► CAR magazine guide to hybrid cars
► All about PHEVs and hybrids
► Tech explained, jargon debunked
Hybrid cars are partly electrified vehicles that still rely on an internal combustion engine to either drive the wheels or charge the battery. Unlike a full electric vehicle (EV), they have a petrol or diesel engine to fall back on if your electricity supply is running low.
As such, hybrids are the stepping stones between the fossil-fuel age and the new era of electrification. Buy one if you want to reduce your CO2 emissions, save fuel, dodge congestion charges and potentially lower your tax bills.
In this article we explain the major types of hybrid car on sale in 2018 and give a little background on each sort. If you’re thinking of going full electric, don’t miss our guide to the best EVs on sale today.
The three different types of hybrid car
Hybrid cars have been around for two decades in series production: Japanese manufacturers have led the charge, and the Honda Insight and Toyota Prius were both launched within months of each other in the late 1990s.
If you’re looking at buying a hybrid vehicle today you will likely face a barrage of jargon and we’ve tried to untangle the language in our handy guide.
All our hybrid car reviews
What is a full hybrid car?
A full hybrid is a car which can drive under its own electric power, petrol or a combination: an electric motor onboard is capable of driving the wheels under full e-power for a short distance, although most of the time the car will be driven by a mixture of combustion engine and electric motion. They are sometimes called parallel hybrids.
Examples of full or parallel hybrids include cars like the Toyota Prius and the BMW 330e. Their batteries are typically small-capacity and they’re optimised for mixed running in daily driving, rather than extended zero-emissions electric range.
What is a plug-in hybrid car (PHEV)?
A plug-in hybrid is often also referred to as a PHEV, standing for Plug-in Hybrid Electric Vehicle. The name even makes it on to the side of the car sometimes - see the Mitsubishi Outlander PHEV, for example.
In a delightfully Ronseal fashion, a plug-in hybrid does exactly what it says on the tin: you can plug it in to charge up the batteries when you’re at home or on a long journey (just like an electric car, above). This means you can provisionally start every journey with a full battery, maximising your chances of driving into city centres on silent and zero-emissions EV mode.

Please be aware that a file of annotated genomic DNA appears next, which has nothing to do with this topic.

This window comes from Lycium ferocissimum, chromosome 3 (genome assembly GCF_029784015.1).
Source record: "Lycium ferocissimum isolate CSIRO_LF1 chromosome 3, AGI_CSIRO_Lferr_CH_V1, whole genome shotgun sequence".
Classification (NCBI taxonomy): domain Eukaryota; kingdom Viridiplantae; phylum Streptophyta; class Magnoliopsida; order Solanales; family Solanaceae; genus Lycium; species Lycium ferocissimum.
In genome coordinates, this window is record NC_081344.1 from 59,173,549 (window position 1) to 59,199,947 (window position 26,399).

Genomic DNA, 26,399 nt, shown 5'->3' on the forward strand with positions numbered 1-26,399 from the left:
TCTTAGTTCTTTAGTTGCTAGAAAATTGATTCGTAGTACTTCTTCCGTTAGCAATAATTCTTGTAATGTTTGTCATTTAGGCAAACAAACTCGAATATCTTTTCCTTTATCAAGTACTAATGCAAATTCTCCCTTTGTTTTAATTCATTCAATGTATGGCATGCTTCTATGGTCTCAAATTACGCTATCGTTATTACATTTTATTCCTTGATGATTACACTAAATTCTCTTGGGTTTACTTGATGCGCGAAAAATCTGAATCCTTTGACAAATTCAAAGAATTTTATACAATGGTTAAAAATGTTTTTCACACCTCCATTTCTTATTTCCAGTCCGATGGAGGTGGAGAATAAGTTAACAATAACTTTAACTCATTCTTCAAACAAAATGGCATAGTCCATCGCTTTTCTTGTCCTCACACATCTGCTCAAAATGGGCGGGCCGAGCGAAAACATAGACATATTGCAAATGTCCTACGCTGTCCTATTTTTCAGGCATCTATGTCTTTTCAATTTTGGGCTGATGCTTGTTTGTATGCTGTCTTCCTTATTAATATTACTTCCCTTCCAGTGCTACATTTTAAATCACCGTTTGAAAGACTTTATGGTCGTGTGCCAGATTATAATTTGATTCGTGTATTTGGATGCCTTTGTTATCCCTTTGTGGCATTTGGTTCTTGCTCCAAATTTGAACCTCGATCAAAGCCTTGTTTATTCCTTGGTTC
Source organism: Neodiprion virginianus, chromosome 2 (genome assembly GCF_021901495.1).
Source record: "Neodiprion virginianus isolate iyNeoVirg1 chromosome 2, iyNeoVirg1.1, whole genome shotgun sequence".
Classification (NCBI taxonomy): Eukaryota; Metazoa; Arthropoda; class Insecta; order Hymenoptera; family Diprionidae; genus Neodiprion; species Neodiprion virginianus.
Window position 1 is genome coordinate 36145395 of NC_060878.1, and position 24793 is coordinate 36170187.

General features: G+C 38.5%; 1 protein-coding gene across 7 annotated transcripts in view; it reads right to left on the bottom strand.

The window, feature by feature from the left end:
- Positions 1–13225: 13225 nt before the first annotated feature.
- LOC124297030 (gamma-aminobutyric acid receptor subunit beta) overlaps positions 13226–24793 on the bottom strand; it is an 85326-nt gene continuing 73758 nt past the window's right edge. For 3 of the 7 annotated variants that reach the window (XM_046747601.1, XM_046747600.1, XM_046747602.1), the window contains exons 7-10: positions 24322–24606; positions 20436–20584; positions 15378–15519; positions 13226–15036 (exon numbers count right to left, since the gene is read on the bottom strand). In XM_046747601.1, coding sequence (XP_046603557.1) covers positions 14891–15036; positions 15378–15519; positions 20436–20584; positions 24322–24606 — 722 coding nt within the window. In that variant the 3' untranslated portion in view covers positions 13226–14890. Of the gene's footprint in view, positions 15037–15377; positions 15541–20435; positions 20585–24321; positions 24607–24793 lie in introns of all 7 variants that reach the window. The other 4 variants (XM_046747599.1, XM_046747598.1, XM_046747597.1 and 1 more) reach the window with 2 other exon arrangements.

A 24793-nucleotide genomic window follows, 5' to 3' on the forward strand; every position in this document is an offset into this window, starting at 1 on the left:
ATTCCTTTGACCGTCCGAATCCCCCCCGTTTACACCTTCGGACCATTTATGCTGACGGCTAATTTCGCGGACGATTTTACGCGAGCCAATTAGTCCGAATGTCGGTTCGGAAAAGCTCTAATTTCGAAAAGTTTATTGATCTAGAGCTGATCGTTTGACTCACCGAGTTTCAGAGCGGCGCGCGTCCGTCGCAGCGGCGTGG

Examples of PHEVs include the BMW i8 and VW Golf GTE. They typically have bigger battery capacities to enable their longer electric range (typically around 20-30 miles today).
What is a mild hybrid?
The phrase ‘mild hybrid’ can be misleading. A mild hybrid car is one which cannot drive under electric power alone; instead an e-motor is only used to assist the powertrain.
But some manufacturers also use the phrase to denote energy-saving systems designed to cut the engine at standstill and harvest power during deceleration. The Suzuki Swift 1.0 Boosterjet SHVS is one example of this: it can never run on electric power alone and its wheels are never turned by an e-motor, but its drivetrain does use fuel-saving tech to reduce consumption.
What is a range-extender or REX hybrid car?
Yep, yet another category of hybrid… REX stands for Range-Extender electric vehicle, meaning the internal combustion engine onboard is only ever used as a generator to charge the battery of an EV, rather than to drive the wheels. The BMW i3 REX (below), Vauxhall Ampera and Chevrolet Volt are good examples of the genre.
These range-extenders are also sometimes called a series hybrid (so named because the electric motor always drives the wheels - the internal combustion engine (ICE) is plumbed straight into the electric drivetrain, rather than the wheels on the road.
So how do I charge a hybrid car?
Most hybrids are charged automatically without any intervention by the driver. Regenerative braking uses energy wasted during braking or coasting to recharge the battery, with lots of little micro top-ups during normal driving. Toyota has even started calling its models ‘self-charging hybrids’ to convey this to buyers.
The exception to this rule is a PHEV, which can be plugged into an electric plug to top up the battery: this can be done either at an EV charging point for faster charging or a domestic three-point plug if you’ve got time for a slow trickle charge.
Our guide to UK electric car charging infrastructure
How does a hybrid car work?
As you can see from the above, the level of complication in a hybrid electric car varies hugely. All but the most basic mild hybrids have electric motors to drive the wheels and an extra battery pack to power the e-motors.
The clever bit comes in the power control electronics, which juggle the different power sources. Most do this quite seamlessly, so the driver merely steers, stops and goes - there are rarely other buttons to confuse things (apart from an EV button on some full hybrids, to select full electric drive around town).
The majority of hybrids are automatics, so you don’t have to change gear. You’ll usually find a Continuously Variable Transmission (CVT) gearbox, designed to maximise economy and deliver torque or pulling power when you need to accelerate fast.
Hybrid cars for sale
Browse a mix of hybrids for sale in our classifieds listings here. Secondhand hybrid cars have proved popular with minicab drivers and other urban dwellers, suggesting that fears over the longevity of batteries is unfounded.
Should I buy a hybrid car?
Motorists looking to reduce their running costs should consider a petrol-electric or diesel-electric car; if going the full hog and picking an all-electric car is unrealistic for drivers doing longer distances, a hybrid could be just the stepping stone car you need.